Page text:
Essex: Victims of historic boat tragedy to be honoured at service
PUBLISHED: 11:13 08 August 2013 | UPDATED: 11:13 08 August 2013
A group of sailors who have lain in an unmarked grave for more than a century are to be honoured with a memorial service on the anniversary of the tragedy which took their lives.
Steps are also being taken to create a permanent memorial to the crew mates, who drowned off the coast of Brightlingsea in 1903, after stopping refuel with coal.
The men, who were from Leith in Scotland, worked in the engine room of the steam yacht Lorena, which was at the time one of the most advanced ships in the world.
The eight men from the Lorena were buried in a mass grave, with Joseph Lock, from Brightlingsea, buried alongside them. The victims were John Currie, 47, James Douglas, 46, Alexander Smith, 36, John McLean-Johnson, 26, John Boyd McGregor, 25, brothers Andrew, 31, and David Wilson, 26 and Frederick Richard McLaren, 25.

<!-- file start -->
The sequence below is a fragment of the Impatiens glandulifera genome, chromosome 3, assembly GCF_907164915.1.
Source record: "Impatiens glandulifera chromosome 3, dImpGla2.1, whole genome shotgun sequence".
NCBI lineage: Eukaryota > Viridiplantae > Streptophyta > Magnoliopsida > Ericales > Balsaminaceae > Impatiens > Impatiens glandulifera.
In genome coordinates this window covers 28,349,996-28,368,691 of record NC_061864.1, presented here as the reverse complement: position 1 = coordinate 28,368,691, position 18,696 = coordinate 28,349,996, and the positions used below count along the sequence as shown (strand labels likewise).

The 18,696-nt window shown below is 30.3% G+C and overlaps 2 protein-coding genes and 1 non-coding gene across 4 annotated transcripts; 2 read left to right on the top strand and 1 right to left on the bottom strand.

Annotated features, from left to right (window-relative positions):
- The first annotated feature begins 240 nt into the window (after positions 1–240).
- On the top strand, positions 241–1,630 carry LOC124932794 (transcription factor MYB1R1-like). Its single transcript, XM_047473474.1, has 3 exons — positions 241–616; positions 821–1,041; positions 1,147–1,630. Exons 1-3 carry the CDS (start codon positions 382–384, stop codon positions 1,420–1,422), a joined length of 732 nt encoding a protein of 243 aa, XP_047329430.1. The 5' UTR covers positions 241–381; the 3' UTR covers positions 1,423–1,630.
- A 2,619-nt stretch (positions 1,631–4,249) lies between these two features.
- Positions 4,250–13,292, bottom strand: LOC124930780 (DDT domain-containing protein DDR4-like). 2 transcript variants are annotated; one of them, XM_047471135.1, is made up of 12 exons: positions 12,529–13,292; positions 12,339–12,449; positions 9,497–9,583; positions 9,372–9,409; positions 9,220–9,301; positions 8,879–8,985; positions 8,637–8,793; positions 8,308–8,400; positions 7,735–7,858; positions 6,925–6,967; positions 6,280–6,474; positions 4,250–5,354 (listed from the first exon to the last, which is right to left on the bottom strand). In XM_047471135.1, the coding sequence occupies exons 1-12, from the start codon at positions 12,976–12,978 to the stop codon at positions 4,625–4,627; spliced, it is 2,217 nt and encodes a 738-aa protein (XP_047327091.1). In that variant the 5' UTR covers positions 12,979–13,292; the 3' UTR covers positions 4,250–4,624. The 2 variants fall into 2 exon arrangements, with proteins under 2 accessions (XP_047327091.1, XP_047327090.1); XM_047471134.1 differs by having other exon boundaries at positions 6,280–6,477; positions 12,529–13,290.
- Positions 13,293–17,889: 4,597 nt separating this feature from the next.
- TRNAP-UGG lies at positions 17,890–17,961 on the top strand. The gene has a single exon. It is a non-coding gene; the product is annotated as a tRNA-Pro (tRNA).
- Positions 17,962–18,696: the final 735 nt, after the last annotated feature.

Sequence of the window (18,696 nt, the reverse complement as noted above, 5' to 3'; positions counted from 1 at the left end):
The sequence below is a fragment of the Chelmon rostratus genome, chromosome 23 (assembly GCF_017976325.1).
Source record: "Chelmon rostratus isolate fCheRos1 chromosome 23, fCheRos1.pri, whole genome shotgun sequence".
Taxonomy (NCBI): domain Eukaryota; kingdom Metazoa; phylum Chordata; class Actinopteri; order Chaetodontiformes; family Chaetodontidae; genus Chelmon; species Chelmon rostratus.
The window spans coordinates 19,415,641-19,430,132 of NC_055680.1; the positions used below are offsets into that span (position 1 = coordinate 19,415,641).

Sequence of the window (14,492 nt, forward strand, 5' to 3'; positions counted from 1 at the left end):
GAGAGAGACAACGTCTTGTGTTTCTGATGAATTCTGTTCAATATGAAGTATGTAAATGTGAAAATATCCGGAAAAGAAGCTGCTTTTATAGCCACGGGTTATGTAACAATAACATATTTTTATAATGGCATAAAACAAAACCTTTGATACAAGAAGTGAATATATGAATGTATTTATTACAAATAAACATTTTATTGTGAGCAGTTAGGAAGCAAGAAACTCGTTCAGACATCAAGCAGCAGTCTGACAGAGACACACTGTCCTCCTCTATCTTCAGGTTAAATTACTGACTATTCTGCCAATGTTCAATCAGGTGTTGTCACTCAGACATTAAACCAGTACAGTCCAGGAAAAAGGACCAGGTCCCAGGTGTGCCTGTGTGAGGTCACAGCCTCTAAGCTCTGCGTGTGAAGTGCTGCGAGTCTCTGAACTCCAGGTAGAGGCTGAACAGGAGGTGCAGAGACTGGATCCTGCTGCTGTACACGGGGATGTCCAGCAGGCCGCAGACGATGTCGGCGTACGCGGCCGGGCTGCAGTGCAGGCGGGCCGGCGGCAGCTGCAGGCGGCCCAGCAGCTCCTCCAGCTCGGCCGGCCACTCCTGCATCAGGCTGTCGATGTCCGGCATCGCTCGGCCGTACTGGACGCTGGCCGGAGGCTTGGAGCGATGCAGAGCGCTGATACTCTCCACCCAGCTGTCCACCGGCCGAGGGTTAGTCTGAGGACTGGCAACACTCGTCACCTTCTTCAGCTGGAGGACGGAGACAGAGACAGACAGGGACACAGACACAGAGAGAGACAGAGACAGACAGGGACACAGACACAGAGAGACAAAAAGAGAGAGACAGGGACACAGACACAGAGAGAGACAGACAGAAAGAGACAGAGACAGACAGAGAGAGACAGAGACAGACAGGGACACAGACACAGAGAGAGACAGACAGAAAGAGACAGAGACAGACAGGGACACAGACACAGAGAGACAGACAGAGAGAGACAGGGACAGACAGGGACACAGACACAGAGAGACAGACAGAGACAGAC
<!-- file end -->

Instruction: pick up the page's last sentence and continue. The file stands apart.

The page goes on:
But despite the men’s identities being known, no headstone was put up and the grave at All Saints Church remains unmarked 110 years later.
Roger Tabor, of Cinque Port Liberty of Brightlingsea, is hoping to contact descendants of the families to secure their support for a lasting memorial. The memorial service will take place at the grave at All Saints Church, Brightlingsea, at 2pm today.
Anyone with information on the men’s descendants should contact the church by email to firstname.lastname@example.org